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FAQ: What are the benefits and differences of Timegated® Raman compared with NIR spectroscopy?

FAQ series: This series of publications explores some of the most frequently asked questions regarding Timegated® spectrometers and measurements without having you read page after page of text. 

Both Raman and NIR (Near-infrared) spectroscopies are non-destructive optical vibrational techniques that can provide molecular and structural sample information. These two techniques are often seen as complimentary because many vibrations that produce strong Raman responses produce low intensity IR responses and vice versa. For example, many polar bonds (e.g. O-H) are weak Raman scatterers but strong NIR absorbers and this is the reason NIR techniques often have difficulties with samples with high water concentrations. Water may cause very strong interfering responses in NIR whereas the water responses are still observable but not in any way limiting with Raman spectroscopy. Consequently, NIR spectroscopy is better suited for detecting small water concentrations and Raman can even be used to measure different kinds of water-based slurries and solutions.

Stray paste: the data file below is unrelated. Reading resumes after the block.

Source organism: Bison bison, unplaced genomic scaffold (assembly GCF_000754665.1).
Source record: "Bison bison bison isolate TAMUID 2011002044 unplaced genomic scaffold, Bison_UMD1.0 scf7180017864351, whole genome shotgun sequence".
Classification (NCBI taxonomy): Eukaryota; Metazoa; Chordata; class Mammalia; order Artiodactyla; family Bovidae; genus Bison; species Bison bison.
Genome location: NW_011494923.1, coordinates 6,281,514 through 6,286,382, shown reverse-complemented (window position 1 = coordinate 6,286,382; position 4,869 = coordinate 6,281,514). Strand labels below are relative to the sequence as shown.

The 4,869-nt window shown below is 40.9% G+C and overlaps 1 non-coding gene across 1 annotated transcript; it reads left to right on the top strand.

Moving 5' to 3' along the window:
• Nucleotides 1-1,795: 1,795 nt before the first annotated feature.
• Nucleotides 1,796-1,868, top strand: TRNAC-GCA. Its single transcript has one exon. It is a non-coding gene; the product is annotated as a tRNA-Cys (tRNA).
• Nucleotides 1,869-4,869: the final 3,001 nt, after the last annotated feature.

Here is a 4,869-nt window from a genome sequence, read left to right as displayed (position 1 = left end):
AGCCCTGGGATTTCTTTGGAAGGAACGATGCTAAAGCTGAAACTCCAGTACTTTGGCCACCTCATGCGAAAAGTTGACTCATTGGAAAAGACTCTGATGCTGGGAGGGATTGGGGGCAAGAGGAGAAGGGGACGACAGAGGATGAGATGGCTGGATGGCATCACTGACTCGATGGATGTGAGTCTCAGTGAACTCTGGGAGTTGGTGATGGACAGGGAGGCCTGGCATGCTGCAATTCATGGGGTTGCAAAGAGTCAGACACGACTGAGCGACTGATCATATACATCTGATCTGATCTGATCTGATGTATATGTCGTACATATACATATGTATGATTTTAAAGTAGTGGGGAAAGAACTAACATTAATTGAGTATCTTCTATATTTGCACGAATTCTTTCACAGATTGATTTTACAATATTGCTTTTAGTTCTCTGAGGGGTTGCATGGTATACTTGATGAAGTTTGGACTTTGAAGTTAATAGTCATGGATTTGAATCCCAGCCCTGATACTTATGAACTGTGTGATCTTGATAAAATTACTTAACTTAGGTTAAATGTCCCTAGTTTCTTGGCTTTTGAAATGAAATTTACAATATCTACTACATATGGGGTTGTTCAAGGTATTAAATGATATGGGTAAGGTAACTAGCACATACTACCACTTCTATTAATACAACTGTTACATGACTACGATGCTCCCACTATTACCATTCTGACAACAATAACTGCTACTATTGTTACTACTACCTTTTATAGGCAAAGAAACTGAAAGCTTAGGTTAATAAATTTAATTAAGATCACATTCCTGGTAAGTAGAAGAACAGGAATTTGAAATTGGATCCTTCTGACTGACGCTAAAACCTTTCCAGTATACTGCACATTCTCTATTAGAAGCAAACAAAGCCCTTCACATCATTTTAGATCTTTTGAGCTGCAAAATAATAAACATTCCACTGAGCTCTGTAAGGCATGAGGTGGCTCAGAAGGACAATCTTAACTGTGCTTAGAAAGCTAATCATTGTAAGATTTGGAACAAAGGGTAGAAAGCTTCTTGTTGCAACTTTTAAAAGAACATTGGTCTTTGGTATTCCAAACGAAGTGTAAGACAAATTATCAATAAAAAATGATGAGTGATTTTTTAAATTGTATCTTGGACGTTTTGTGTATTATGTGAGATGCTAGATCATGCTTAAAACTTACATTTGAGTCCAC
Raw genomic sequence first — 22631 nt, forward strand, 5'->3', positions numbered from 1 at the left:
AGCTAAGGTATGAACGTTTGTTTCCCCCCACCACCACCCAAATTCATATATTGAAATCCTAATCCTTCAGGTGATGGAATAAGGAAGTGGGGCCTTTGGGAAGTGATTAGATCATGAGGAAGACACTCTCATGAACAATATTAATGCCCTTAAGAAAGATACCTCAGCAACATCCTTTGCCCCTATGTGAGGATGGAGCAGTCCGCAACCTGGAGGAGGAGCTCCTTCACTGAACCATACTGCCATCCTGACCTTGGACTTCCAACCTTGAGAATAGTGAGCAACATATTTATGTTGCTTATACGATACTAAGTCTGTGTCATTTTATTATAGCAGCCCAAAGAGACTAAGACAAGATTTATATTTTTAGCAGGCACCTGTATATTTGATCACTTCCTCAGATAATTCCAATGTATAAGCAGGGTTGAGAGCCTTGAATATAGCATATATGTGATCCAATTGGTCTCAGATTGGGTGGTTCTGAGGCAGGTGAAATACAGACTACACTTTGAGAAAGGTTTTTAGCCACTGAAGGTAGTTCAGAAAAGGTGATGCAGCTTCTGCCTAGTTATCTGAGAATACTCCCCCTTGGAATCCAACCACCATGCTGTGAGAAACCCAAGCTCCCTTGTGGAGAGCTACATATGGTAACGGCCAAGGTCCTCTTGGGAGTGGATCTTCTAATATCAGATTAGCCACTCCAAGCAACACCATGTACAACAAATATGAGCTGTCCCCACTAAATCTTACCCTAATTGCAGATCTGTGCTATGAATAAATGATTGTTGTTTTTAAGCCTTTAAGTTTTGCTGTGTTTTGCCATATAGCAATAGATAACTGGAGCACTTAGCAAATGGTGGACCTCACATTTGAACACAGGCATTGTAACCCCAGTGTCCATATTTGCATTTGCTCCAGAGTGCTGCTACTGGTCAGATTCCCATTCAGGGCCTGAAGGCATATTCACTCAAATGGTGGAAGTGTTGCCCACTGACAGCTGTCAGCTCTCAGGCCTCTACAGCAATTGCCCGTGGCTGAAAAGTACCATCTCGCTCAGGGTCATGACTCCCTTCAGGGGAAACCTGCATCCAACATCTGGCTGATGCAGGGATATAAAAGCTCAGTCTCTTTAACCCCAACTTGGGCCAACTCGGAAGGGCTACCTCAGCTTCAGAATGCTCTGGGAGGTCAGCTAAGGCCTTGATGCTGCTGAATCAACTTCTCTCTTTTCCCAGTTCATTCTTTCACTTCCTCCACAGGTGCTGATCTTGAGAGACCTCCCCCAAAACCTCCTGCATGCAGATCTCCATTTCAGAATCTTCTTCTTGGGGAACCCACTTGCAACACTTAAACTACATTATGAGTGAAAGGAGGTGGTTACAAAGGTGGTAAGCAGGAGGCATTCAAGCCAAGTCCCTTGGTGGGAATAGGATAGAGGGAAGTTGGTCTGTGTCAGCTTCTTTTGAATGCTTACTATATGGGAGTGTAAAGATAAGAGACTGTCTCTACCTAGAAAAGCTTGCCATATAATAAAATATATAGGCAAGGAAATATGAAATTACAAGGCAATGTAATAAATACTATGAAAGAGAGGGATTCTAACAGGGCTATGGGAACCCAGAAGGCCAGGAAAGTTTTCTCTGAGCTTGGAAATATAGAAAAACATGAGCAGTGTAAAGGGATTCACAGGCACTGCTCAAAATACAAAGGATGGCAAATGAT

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 Biopharmacy and pharmacy applications of Timegated Raman spectroscopy

Raman and NIR spectroscopies often have different strengths and weaknesses with different sample types. One challenge Raman spectroscopy has traditionally faced has been fluorescence interference. Time-gating and other fluorescence suppression techniques (see this [link] for more information on fluorescence rejection techniques) have broadened the types of applications where Raman spectroscopy can be used while retaining the technique’s flexibility.  

Raman spectroscopy usually produces spectra with sharper and more well-defined peaks whereas NIR responses are often broader and overlapping. The sharper bands enable easier and more accurate use of spectral libraries for identification purposes. Because of the overlapping and less defined peaks, analyte quantification using NIR usually relies on effective use of more advanced multivariate chemometric techniques. These techniques generally also produce promising results with Raman spectroscopy, but they are often not required, and the necessary calibration sample sets may be smaller because of this.